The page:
“Take up covering positions – overlap arcs of fire,” I whispered, into the communicator. The squad obeyed. “Wide dispersal, and get me some proper light.”
Bobbing shoulder-lamps illuminated, flashing over the battered interior of the starship. The suits were equipped with infrared, night-vision, and electro-magnetic sighting, but the Krell didn’t emit much body heat and nothing beat good old-fashioned eyesight.
Without being ordered, Kaminski moved up on one of the wall-mounted control panels. He accessed the ship’s mainframe with a portable PDU from his kit.
“Let there be light,” Martinez whispered, in heavily accented Standard.
Strip lights popped on overhead, flashing in sequence, dowsing the corridor in ugly electric illumination. Some flickered erratically, other didn’t light at all. Something began humming in the belly of the ship: maybe dormant life support systems. A sinister calmness permeated the main corridor. It was utterly utilitarian, with bare metal-plated walls and floors. My suit reported that the temperature was uncomfortably low, but within acceptable tolerances.
“Gravity drive is operational,” Kaminski said. “They’ve left the atmospherics untouched. We’ll be okay here for a few hours.”
“I don’t plan on staying that long,” Jenkins said.
Simultaneously, we all broke the seals on our helmets. The atmosphere carried twin but contradictory scents: the stink of burning plastic and fetid water. The ship has been on fire, and a recycling tank has blown somewhere nearby. Liquid plink-plink-plinked softly in the distance.
“I’ll stay sealed, if you don’t mind,” Olsen clumsily added. “The subjects have been known to harbour cross-species contaminants.”
“Christo, this guy is unbelievable,” Kaminski said, shaking his head.
“Hey, watch your tongue, mano,” Martinez said to Kaminski. He motioned to a crude white cross, painted onto the chest-plate of his combat-suit. “Don’t use His name in vain.”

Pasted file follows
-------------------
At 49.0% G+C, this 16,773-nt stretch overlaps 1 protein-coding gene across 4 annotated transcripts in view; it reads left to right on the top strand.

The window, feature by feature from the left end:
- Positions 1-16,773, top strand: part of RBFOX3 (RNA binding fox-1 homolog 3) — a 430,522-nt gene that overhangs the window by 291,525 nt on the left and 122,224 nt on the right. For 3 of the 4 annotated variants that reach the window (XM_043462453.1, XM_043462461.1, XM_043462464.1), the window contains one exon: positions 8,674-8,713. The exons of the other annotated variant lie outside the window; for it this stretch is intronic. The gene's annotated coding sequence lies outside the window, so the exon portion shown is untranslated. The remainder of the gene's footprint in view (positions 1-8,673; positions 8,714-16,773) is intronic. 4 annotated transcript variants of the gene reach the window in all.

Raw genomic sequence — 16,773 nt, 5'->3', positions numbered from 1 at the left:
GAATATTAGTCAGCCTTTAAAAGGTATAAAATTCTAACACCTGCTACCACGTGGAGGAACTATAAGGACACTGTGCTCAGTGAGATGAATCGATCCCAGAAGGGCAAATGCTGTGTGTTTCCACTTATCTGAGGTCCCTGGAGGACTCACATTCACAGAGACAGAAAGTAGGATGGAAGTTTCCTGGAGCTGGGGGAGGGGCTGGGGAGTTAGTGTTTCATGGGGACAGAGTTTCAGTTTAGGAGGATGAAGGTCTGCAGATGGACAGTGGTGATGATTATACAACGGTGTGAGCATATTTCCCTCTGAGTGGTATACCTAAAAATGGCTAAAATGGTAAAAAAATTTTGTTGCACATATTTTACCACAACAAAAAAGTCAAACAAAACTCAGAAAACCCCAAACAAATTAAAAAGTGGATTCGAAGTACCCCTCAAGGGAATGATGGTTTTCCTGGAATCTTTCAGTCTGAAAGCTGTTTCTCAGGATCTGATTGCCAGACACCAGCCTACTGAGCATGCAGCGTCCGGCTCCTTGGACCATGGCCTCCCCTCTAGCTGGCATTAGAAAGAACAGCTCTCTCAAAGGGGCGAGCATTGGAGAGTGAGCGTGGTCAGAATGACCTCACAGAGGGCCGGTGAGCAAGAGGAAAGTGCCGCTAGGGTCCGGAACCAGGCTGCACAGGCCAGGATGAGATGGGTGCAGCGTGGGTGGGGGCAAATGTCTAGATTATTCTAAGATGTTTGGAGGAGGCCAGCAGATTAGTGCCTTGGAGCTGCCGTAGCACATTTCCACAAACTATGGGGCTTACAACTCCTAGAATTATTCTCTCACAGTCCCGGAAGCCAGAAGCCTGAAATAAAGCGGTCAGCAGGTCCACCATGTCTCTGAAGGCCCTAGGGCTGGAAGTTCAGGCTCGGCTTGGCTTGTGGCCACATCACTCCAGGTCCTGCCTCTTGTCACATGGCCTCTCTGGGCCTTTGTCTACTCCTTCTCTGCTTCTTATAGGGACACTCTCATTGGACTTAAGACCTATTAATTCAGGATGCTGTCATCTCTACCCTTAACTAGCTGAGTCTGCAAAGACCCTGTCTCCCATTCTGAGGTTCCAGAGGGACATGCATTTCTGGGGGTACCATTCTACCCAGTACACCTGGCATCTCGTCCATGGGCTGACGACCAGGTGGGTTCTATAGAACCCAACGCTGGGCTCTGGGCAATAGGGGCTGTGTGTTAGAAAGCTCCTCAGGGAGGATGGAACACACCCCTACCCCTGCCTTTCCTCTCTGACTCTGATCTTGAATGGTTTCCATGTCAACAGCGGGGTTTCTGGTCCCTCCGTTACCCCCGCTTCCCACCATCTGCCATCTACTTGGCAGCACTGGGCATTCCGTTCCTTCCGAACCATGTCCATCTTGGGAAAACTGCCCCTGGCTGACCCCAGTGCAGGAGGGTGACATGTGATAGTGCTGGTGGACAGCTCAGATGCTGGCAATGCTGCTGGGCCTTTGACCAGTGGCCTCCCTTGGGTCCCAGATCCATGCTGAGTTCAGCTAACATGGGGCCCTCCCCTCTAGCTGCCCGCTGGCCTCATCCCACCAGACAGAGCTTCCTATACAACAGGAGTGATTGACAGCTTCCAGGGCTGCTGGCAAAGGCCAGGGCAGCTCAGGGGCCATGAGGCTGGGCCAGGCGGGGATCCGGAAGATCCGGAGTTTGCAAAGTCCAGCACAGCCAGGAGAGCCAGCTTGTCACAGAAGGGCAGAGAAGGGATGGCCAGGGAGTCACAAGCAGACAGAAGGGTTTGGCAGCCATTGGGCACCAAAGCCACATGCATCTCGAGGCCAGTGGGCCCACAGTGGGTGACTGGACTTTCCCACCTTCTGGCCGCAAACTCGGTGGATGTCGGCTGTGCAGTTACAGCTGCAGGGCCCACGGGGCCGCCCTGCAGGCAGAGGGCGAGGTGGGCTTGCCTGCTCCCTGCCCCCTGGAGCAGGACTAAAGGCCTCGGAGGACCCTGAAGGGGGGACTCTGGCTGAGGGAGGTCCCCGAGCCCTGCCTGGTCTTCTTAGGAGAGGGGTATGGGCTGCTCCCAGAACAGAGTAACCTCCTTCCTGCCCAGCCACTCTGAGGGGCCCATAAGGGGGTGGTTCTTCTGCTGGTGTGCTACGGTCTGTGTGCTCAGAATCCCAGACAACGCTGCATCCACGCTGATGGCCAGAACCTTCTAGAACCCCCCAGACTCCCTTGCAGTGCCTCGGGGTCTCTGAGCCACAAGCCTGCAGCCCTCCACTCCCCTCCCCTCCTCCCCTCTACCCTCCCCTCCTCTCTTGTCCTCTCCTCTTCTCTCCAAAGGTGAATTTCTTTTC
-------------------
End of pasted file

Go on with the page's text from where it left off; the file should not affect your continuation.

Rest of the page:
None of us really knew what religion Martinez followed, but he did it with admirable vigour. It seemed to permit gambling, women and drinking, whereas blaspheming on a mission was always unacceptable.
“Not this shit again,” Kaminski said. “It’s all I ever hear from you. We get back to the Point without you, I’ll comm God personally. You Venusians are all the same.”
“I’m an American,” Martinez started. Venusians were very conscious of their roots; this was an argument I’d arbitrated far too many times between the two soldiers.
“Shut the fuck up,” Jenkins said. “He wants to believe, leave him to it.” The others respected her word almost as much as mine, and immediately fell silent. “It’s nice to faith in something. Orders, Cap?”
“Fireteam Alpha – Jenkins, Martinez – get down to the hypersleep chamber and report on the status of these colonists. Fireteam Bravo, form up on me.”
Nods of approval from the squad. This was standard operating procedure: get onboard the target ship, hit the key locations and get back out as soon as possible.
“And the quantum-drive?” Jenkins asked. She had powered up her flamethrower, and the glow from the pilot-light danced over her face. Her expression looked positively malicious.
“We’ll converge on the location in fifteen minutes. Let’s get some recon on the place before we check out.”
“Solid copy, Captain.”
The troopers began a steady jog into the gloomy aft of the starship, their heavy armour and weapons clanking noisily as they went.
It wasn’t fear that I felt in my gut. Not trepidation, either; this was something worse. It was excitement – polluting my thought process, strong enough that it was almost intoxicating. This was what I was made for. I steadied my pulse and concentrated on the mission at hand.
Something stirred in the ship – I felt it.